Serge Poliakoff
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A product of the Russian diaspora that followed the Bolshevik Revolution, Poliakoff (1900–1969) fled to the West, educating himself in the art schools and museums of London and Paris. He painted every day while raising a family, supporting this life by playing Russian folk songs on guitar in Parisian nightclubs late into the night. This hectic existence lasted well into his forties, when twenty years of foundational pictorial research finally came to fruition in a distinctive synthesis of painterly sensuality and ideational planarity.

 

Professional recognition increased his productivity and ambition resulting in a further twenty years (the remainder of his life) of paintings, gouaches, prints and related decorative projects that many consider the high-water mark of the “Nouvelle Ecole de Paris”.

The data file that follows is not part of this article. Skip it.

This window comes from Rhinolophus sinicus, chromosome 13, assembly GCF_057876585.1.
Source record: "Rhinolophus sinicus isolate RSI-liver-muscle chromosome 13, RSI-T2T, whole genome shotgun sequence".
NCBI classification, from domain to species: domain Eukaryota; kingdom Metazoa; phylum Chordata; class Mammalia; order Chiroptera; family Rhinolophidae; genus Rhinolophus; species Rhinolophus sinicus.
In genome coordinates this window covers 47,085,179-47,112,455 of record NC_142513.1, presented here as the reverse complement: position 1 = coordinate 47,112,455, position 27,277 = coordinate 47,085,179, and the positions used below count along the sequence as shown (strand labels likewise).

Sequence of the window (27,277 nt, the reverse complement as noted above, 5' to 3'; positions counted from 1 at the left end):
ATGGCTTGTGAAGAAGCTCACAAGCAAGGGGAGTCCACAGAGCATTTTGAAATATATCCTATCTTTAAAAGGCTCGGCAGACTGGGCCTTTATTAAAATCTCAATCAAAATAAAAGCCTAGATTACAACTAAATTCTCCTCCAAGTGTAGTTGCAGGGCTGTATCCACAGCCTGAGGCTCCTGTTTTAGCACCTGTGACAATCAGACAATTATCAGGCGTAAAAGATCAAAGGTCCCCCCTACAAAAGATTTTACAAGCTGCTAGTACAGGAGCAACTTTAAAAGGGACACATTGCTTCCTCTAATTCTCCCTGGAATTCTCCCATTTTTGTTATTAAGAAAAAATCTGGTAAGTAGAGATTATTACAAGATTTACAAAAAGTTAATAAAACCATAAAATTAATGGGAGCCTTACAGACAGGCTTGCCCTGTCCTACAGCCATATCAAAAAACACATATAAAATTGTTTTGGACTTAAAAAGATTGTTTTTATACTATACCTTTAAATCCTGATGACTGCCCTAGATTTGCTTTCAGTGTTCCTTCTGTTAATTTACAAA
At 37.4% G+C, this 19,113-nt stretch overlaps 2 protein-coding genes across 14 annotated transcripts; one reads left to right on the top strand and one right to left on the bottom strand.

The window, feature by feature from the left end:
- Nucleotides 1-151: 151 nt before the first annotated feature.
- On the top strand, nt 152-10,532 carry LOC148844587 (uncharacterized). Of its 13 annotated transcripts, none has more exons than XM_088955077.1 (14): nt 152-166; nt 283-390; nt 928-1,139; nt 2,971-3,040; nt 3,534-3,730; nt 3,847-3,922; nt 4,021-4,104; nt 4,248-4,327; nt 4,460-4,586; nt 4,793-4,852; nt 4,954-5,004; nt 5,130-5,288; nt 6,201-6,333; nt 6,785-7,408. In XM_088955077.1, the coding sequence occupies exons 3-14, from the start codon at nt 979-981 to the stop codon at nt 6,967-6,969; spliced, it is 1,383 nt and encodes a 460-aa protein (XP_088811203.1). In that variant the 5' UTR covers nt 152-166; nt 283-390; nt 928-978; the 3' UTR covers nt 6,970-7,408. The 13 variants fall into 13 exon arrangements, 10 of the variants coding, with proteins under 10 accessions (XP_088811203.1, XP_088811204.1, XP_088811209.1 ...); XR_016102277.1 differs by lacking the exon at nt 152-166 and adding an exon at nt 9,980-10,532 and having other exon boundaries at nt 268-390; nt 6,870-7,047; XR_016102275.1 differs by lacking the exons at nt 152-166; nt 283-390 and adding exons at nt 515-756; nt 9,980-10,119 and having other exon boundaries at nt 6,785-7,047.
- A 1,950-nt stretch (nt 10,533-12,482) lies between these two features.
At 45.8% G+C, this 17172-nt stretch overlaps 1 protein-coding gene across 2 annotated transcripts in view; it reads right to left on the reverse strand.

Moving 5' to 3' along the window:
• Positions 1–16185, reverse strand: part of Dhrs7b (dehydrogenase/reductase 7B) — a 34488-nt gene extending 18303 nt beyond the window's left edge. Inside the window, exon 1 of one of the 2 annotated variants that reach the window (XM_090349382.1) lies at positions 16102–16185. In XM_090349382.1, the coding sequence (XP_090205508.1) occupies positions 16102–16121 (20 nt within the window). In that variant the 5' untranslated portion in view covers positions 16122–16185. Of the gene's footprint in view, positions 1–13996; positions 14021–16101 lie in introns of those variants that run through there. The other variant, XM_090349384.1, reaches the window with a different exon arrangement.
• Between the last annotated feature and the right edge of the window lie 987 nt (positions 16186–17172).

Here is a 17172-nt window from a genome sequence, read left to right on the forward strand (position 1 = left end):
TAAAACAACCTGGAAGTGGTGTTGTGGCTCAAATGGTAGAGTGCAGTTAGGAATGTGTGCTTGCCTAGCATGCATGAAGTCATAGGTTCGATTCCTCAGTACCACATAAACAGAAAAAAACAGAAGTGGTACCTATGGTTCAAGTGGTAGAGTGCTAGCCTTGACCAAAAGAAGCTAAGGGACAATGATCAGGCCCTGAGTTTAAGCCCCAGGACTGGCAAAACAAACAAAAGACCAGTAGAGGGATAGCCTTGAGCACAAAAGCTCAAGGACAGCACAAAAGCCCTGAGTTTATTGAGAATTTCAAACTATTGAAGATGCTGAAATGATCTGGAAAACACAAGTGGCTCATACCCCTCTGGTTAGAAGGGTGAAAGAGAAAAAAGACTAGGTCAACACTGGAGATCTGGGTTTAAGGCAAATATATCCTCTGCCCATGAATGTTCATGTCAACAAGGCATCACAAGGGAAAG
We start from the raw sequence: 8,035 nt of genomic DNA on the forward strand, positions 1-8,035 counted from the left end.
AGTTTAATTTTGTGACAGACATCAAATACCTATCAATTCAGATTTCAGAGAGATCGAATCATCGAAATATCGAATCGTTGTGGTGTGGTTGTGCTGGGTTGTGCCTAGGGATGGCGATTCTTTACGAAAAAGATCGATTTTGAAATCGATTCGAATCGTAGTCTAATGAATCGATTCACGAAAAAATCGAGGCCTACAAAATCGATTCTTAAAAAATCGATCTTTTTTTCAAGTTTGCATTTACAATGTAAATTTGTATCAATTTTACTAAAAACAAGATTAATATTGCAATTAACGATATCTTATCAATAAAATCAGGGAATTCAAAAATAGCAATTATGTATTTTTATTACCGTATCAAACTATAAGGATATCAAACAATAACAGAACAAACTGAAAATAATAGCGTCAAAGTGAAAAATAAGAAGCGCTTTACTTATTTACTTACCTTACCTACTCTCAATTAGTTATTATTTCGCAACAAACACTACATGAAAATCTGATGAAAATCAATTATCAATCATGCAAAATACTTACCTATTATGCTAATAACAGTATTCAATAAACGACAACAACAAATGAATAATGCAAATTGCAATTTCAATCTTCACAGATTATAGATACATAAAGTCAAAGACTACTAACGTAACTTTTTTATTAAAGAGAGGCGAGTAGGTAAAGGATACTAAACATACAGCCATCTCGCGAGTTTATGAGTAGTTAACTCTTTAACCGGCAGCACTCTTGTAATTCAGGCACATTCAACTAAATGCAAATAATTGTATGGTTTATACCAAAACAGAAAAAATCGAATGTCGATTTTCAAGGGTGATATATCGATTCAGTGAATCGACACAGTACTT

Poliakoff's work is in numerous public collections, including the Kunstmuseum Bern, Neue Nationalgalerie, Berlin,  Museum of Modern Art, New York, Musée national d’Art moderne, Centre Georges Pompidou, Solomon R. Guggenheim Museum, New York,  Stedelijk Museum, Amsterdam and the Tate Gallery, London. In 2013 a major retrospective,  ‘Le Rêve des Formes’ was at the Musée d’Art Moderne de la Ville de Paris. The 2016 exhibition at Cheim & Read marks the artist's first solo exhibition in New York in thirty-five years.


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